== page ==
## Line Integral of a Space-Filling Curve

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### Line Integral of a Space-Filling Curve

Would it be possible to take the line integral of a function along a space-filling curve? I assume that would require an explicit equation for the curve, and I haven't found one in my (brief) wikipedia-ing. Assuming it is possible, would the answer be finite, assuming a well-behaved scalar function? Would the result be the same as taking a double integral of the function over the same domain?

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Last updated 6/29/108

Last updated 6/29/108

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### Re: Line Integral of a Space-Filling Curve

Generally speaking, a line integral is defined as

[math]\int_C f\, ds = \int_a^b f(\mathbf{r}(t)) |\mathbf{r}'(t)|\, dt[/math]

(for a scalar field) or

[math]\int_C \mathbf{F}(\mathbf{r})\cdot\,d\mathbf{r} = \int_a^b \mathbf{F}(\mathbf{r}(t))\cdot\mathbf{r}'(t)\,dt[/math]

(for a vector field) so that it doesn't depend on how you parametrize your curve. Since a space-filling curve is not differentiable, this definition doesn't work, so my first answer would be no. My second answer would be that an appropriate generalization of the first definition could probably be found (the second looks hopeless), in which case the line integral would almost certainly diverge for any continuous function which is not identically zero, and probably for any function not identically zero.

You could, of course, find [imath]\int_a^b f(\mathbf{r}(t)) \, dt[/imath] for some parametrization r of your curve, but that would depend on the parametrization.

[math]\int_C f\, ds = \int_a^b f(\mathbf{r}(t)) |\mathbf{r}'(t)|\, dt[/math]

(for a scalar field) or

[math]\int_C \mathbf{F}(\mathbf{r})\cdot\,d\mathbf{r} = \int_a^b \mathbf{F}(\mathbf{r}(t))\cdot\mathbf{r}'(t)\,dt[/math]

(for a vector field) so that it doesn't depend on how you parametrize your curve. Since a space-filling curve is not differentiable, this definition doesn't work, so my first answer would be no. My second answer would be that an appropriate generalization of the first definition could probably be found (the second looks hopeless), in which case the line integral would almost certainly diverge for any continuous function which is not identically zero, and probably for any function not identically zero.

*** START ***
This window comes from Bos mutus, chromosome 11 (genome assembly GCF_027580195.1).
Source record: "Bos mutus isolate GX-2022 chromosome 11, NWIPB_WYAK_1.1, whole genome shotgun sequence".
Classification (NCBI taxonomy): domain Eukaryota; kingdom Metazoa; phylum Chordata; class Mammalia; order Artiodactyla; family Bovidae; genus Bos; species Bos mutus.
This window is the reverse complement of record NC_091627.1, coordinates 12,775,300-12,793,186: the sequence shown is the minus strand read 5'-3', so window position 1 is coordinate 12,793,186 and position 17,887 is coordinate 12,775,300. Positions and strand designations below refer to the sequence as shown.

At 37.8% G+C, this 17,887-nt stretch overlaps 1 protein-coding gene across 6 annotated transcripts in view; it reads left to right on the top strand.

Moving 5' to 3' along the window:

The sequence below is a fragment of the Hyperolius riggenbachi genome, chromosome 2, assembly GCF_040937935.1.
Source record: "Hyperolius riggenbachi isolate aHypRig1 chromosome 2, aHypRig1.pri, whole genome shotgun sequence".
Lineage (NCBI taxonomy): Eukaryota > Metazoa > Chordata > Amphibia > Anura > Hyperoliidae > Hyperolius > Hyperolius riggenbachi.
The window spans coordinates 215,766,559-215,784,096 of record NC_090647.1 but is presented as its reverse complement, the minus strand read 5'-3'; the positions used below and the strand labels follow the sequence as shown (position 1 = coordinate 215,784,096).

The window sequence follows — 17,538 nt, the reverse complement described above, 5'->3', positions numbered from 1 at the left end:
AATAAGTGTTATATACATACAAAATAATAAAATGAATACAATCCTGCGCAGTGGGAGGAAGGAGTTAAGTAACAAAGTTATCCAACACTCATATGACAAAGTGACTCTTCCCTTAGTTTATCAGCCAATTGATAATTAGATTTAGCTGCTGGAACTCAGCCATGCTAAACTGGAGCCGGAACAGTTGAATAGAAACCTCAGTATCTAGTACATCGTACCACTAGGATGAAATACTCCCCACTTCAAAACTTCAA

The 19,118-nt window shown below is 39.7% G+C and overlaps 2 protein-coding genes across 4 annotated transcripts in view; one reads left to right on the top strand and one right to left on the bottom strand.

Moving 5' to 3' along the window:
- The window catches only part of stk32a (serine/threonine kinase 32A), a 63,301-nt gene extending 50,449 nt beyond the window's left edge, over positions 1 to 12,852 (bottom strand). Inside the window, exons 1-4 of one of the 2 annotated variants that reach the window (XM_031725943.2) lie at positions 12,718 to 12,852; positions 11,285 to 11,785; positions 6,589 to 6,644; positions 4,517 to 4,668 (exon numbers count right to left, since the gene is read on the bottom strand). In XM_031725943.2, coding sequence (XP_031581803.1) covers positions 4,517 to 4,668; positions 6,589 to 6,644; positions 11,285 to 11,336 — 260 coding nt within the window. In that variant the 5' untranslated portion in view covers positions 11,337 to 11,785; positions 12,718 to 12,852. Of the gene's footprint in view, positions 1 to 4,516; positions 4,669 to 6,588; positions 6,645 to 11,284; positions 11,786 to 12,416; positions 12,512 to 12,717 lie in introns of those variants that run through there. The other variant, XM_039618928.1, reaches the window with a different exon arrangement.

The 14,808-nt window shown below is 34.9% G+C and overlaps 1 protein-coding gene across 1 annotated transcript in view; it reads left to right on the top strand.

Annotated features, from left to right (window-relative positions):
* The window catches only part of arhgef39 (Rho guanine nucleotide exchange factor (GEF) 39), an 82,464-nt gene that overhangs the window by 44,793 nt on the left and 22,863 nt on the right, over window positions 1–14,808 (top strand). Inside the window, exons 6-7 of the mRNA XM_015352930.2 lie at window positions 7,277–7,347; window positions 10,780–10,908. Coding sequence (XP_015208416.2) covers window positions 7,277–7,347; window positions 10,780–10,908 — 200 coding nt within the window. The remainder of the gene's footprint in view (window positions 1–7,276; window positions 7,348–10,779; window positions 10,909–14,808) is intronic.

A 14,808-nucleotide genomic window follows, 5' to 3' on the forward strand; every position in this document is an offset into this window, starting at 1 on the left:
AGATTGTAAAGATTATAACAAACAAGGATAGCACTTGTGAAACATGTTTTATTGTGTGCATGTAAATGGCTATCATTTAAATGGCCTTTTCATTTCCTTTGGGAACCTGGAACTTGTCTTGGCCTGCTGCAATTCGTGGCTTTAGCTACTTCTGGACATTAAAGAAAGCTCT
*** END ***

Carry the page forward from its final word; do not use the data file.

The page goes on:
You could, of course, find [imath]\int_a^b f(\mathbf{r}(t)) \, dt[/imath] for some parametrization r of your curve, but that would depend on the parametrization.

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"With math, all things are possible." —Rebecca Watson

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### Re: Line Integral of a Space-Filling Curve

You could try evaluating the integral along the curves approaching the space filling curve, for many of the constructions the curve is piecewise, so these will be possible to integrate. Then see if the limit exists. I would imagine that you'd get something sensible for integrating around the Koch curve if the function is nice enough, so I don't see why you necessarily wouldn't get a limit for something space filling.

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### Re: Line Integral of a Space-Filling Curve

HenryS wrote:I don't see why you necessarily wouldn't get a limit for something space filling.

If your function is bigger than epsilon in an open set, then the integral along the portion of a curve inside that open set is epsilon times the length of that part of the curve. For a curve with infinite length, this is definitely going to be bad. It's true that integrating over the whole curve might give you positive and negative parts which cancel out, and so the limit could exist, but it's not really the "true" value of the integral for the same reason that [imath]\int_\mathbb{R} \frac{1}{x}[/imath] is undefined, and not zero.

I'm looking forward to the day when the SNES emulator on my computer works by emulating the elementary particles in an actual, physical box with Nintendo stamped on the side.

"With math, all things are possible." —Rebecca Watson

"With math, all things are possible." —Rebecca Watson

### Re: Line Integral of a Space-Filling Curve

Well, I was thinking along the lines of contour integrals of holomorphic or meromorphic functions, when you should get a sensible answer of integrating around the Koch snowflake, as long as there aren't any poles too near the curve.

I see what you mean though: even in this case the limit only exists as a result of lucky cancellation.

I see what you mean though: even in this case the limit only exists as a result of lucky cancellation.

- skeptical scientist
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### Re: Line Integral of a Space-Filling Curve

HenryS wrote:I see what you mean though: even in this case the limit only exists as a result of lucky cancellation.

Exactly. And when that happens, the limit depends not just on the curve, but on the sequence of approximations used, which makes it hard to call it a path integral.

I'm looking forward to the day when the SNES emulator on my computer works by emulating the elementary particles in an actual, physical box with Nintendo stamped on the side.

"With math, all things are possible." —Rebecca Watson

"With math, all things are possible." —Rebecca Watson

### Re: Line Integral of a Space-Filling Curve

Although, if the function is holomorphic, then the integral is 0 no matter the sequence of approximations.

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